So I thought I'd make a thread celebrating singers who've managed to remain very consistent with their singing over time, with some examples of performances. Obviously, they don't have to be exactly the same (lowering the key down a semitone or two seems reasonable), but the closer to the original performance, the better! (Bonus points for performances more than 25 years apart).
Here's a version performed for Muhammad Ali's 50th birthday in 1992. 36 years after the original album recording and still a near flawless performance. Richard was 60 here. youtu.be/AK_jm3Hz1Wk?t=1m6s
Here he is in 50 years later in 2008. Whilst not identical, and not with quite the stamina to sing all of the original notes, he's still sustaining falsetto G5s and belting out B♭4s at the age of 76. youtu.be/xWXz-FSq8dg?t=4m39s
Colin Hay is still great! Performing "Overkill" in the original key, which sometimes he had been known to tranpose down, at the age of 62. Chest belting a sustained C#5 whilst playing guitar. He's really kept his pipes in shape. Nice voice.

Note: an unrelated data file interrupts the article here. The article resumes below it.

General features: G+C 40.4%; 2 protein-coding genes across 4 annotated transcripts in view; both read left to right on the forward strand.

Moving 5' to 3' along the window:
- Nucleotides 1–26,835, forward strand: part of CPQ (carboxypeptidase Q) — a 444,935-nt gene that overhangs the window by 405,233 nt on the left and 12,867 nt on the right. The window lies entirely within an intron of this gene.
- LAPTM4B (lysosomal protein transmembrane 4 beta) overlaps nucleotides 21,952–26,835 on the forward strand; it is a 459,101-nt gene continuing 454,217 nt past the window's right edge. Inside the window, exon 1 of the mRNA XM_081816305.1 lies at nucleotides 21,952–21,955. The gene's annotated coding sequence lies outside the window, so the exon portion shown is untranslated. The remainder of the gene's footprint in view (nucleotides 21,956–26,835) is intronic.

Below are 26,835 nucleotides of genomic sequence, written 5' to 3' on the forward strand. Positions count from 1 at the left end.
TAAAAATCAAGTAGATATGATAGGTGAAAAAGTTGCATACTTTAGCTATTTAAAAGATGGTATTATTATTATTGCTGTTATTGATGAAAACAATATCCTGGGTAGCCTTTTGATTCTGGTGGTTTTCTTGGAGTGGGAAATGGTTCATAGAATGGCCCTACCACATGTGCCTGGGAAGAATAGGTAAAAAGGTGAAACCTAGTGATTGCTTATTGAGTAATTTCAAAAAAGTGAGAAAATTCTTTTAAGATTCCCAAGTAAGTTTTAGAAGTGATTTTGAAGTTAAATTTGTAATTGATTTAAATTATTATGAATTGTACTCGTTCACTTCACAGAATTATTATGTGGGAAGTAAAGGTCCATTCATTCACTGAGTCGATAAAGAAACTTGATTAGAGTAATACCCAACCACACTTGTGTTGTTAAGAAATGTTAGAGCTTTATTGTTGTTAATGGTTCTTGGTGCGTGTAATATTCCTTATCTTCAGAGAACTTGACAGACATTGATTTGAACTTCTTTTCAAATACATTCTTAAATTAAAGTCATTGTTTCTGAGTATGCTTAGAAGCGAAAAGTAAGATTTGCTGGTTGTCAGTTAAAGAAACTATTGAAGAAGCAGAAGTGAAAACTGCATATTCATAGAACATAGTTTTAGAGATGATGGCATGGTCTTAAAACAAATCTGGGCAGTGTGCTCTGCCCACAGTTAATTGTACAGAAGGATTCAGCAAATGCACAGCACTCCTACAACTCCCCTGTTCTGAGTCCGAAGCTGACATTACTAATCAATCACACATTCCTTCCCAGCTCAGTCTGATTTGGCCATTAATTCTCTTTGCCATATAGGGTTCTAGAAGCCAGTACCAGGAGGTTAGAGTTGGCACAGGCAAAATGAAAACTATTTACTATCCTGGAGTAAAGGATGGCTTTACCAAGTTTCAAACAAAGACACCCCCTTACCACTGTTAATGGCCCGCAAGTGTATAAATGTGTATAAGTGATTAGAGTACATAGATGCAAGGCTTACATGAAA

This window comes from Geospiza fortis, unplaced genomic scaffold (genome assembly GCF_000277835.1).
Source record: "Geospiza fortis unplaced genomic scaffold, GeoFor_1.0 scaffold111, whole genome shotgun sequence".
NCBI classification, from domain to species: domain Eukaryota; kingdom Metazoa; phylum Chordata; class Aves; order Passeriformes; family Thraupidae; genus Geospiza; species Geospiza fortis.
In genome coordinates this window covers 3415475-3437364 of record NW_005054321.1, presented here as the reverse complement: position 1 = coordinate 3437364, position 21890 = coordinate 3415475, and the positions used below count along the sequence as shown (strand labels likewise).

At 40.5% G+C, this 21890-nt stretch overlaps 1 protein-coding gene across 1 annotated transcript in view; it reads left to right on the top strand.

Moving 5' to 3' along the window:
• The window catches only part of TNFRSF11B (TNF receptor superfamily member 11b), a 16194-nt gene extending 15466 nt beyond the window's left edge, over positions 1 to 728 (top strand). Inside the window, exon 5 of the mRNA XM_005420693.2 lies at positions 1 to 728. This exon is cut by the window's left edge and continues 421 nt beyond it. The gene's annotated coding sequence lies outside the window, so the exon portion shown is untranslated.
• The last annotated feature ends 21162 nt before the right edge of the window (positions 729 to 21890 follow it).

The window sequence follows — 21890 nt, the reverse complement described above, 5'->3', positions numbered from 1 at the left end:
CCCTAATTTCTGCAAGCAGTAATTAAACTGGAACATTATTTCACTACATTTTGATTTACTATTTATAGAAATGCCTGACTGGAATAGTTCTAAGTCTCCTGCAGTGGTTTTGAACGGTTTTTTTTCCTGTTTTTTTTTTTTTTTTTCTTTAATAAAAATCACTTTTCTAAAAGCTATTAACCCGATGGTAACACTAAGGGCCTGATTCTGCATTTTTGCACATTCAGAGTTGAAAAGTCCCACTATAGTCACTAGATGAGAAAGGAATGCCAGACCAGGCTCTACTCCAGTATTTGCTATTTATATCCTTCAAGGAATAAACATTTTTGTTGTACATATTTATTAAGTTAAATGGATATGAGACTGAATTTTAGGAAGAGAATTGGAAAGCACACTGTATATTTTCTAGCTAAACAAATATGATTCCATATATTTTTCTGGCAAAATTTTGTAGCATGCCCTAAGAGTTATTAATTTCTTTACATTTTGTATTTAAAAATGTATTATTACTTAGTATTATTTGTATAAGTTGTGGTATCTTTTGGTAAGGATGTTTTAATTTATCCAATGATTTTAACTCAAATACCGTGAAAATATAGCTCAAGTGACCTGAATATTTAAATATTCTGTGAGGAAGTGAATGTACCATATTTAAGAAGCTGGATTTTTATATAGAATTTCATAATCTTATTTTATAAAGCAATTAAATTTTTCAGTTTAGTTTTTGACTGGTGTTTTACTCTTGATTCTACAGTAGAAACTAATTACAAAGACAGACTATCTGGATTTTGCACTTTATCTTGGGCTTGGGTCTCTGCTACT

I guess not many people here would have heard of him or a fan of this type of music, but in a period of around 37 years, Richard Sterban's voice, at least in this song, has been ridiculously consistent.
And he's STILL hitting that G5 even now, as seen in this performance from May of this year. Alright, it doesn't have the most pleasant tone you'll ever hear, but he's nearly 74 years old for goodness' sake! Truly mind-boggling stuff:
Graham's had more spotty live moments over the years than the other names here (either being totally on or totally off on some of his hardest songs), but he's recently upped his live singing game a lot, and his voice has held up amazingly well.
A lot of the best live singers are the ones who realise the strengths and the weaknesses of their own voices, and tweak the live sets accordingly. Some amazing singers might be more on/off live if the demanding material is combined with vocal problems, extensive touring and the stubbornness to change the keys of the songs or alter the hardest melodies.
Post by falsetokaiba on Sept 19, 2017 21:27:57 GMT
I find it amazing about Hughes- four of his five highest ever notes have come in the twenty-first century. He was born in 1952. I don't know how he does it but he's kept his falsetto in phenomenal shape. He was still doing the A5s in Burn live last I saw as well.
Recently discovered east Asian music, and I am really impressed by some Korean singers. For example Ha Hyun-woo from band Guckkasten. So effortless voice, watched bunch of his perfomances, always tehnically perfect.
Efrotless C5s, F5s, and one A5
A5 something like that, with bunch of dificoult parts for singing, he in every live I found have not a single problem to nail it.